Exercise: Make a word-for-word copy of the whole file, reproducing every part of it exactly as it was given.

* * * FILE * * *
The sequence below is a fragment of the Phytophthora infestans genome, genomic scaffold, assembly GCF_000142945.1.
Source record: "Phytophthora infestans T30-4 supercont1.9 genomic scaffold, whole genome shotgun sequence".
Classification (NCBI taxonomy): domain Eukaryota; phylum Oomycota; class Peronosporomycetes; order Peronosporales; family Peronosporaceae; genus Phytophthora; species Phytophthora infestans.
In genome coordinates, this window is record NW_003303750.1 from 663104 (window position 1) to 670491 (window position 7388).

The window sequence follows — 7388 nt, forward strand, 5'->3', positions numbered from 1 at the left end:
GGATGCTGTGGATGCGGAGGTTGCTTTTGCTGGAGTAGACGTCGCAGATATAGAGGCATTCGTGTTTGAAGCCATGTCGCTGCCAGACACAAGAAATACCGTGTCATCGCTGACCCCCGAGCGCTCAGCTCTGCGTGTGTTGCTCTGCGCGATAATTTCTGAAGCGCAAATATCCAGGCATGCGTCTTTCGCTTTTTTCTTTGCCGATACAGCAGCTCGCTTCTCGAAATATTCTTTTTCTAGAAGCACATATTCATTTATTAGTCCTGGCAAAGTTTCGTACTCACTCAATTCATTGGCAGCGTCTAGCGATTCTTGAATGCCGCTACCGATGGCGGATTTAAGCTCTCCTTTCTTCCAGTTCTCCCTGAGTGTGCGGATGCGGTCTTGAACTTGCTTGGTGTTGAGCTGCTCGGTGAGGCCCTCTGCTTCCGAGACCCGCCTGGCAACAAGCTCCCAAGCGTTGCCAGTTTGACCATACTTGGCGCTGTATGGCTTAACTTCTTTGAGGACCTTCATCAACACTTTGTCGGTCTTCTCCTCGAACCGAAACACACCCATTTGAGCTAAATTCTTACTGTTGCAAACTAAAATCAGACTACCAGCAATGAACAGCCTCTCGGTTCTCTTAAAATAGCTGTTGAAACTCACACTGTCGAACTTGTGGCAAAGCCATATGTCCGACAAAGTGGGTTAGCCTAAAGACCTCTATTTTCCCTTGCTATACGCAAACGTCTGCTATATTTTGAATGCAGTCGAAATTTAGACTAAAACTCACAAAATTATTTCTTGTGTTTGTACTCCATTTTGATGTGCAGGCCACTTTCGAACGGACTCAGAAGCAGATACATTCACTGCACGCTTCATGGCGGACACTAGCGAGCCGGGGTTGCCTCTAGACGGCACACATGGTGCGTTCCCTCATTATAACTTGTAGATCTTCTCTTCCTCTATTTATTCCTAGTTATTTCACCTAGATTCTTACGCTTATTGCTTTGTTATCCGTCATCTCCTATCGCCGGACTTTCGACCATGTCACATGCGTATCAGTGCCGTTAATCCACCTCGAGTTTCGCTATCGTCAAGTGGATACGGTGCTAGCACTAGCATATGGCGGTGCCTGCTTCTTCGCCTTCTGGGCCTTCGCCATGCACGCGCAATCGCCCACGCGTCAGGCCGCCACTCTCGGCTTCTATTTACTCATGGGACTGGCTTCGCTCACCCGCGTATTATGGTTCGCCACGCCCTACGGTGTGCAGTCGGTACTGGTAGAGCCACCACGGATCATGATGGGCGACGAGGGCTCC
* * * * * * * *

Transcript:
The sequence below is a fragment of the Phytophthora infestans genome, genomic scaffold, assembly GCF_000142945.1.
Source record: "Phytophthora infestans T30-4 supercont1.9 genomic scaffold, whole genome shotgun sequence".
Classification (NCBI taxonomy): domain Eukaryota; phylum Oomycota; class Peronosporomycetes; order Peronosporales; family Peronosporaceae; genus Phytophthora; species Phytophthora infestans.
In genome coordinates, this window is record NW_003303750.1 from 663104 (window position 1) to 670491 (window position 7388).

The window sequence follows — 7388 nt, forward strand, 5'->3', positions numbered from 1 at the left end:
GGATGCTGTGGATGCGGAGGTTGCTTTTGCTGGAGTAGACGTCGCAGATATAGAGGCATTCGTGTTTGAAGCCATGTCGCTGCCAGACACAAGAAATACCGTGTCATCGCTGACCCCCGAGCGCTCAGCTCTGCGTGTGTTGCTCTGCGCGATAATTTCTGAAGCGCAAATATCCAGGCATGCGTCTTTCGCTTTTTTCTTTGCCGATACAGCAGCTCGCTTCTCGAAATATTCTTTTTCTAGAAGCACATATTCATTTATTAGTCCTGGCAAAGTTTCGTACTCACTCAATTCATTGGCAGCGTCTAGCGATTCTTGAATGCCGCTACCGATGGCGGATTTAAGCTCTCCTTTCTTCCAGTTCTCCCTGAGTGTGCGGATGCGGTCTTGAACTTGCTTGGTGTTGAGCTGCTCGGTGAGGCCCTCTGCTTCCGAGACCCGCCTGGCAACAAGCTCCCAAGCGTTGCCAGTTTGACCATACTTGGCGCTGTATGGCTTAACTTCTTTGAGGACCTTCATCAACACTTTGTCGGTCTTCTCCTCGAACCGAAACACACCCATTTGAGCTAAATTCTTACTGTTGCAAACTAAAATCAGACTACCAGCAATGAACAGCCTCTCGGTTCTCTTAAAATAGCTGTTGAAACTCACACTGTCGAACTTGTGGCAAAGCCATATGTCCGACAAAGTGGGTTAGCCTAAAGACCTCTATTTTCCCTTGCTATACGCAAACGTCTGCTATATTTTGAATGCAGTCGAAATTTAGACTAAAACTCACAAAATTATTTCTTGTGTTTGTACTCCATTTTGATGTGCAGGCCACTTTCGAACGGACTCAGAAGCAGATACATTCACTGCACGCTTCATGGCGGACACTAGCGAGCCGGGGTTGCCTCTAGACGGCACACATGGTGCGTTCCCTCATTATAACTTGTAGATCTTCTCTTCCTCTATTTATTCCTAGTTATTTCACCTAGATTCTTACGCTTATTGCTTTGTTATCCGTCATCTCCTATCGCCGGACTTTCGACCATGTCACATGCGTATCAGTGCCGTTAATCCACCTCGAGTTTCGCTATCGTCAAGTGGATACGGTGCTAGCACTAGCATATGGCGGTGCCTGCTTCTTCGCCTTCTGGGCCTTCGCCATGCACGCGCAATCGCCCACGCGTCAGGCCGCCACTCTCGGCTTCTATTTACTCATGGGACTGGCTTCGCTCACCCGCGTATTATGGTTCGCCACGCCCTACGGTGTGCAGTCGGTACTGGTAGAGCCACCACGGATCATGATGGGCGACGAGGGCTCC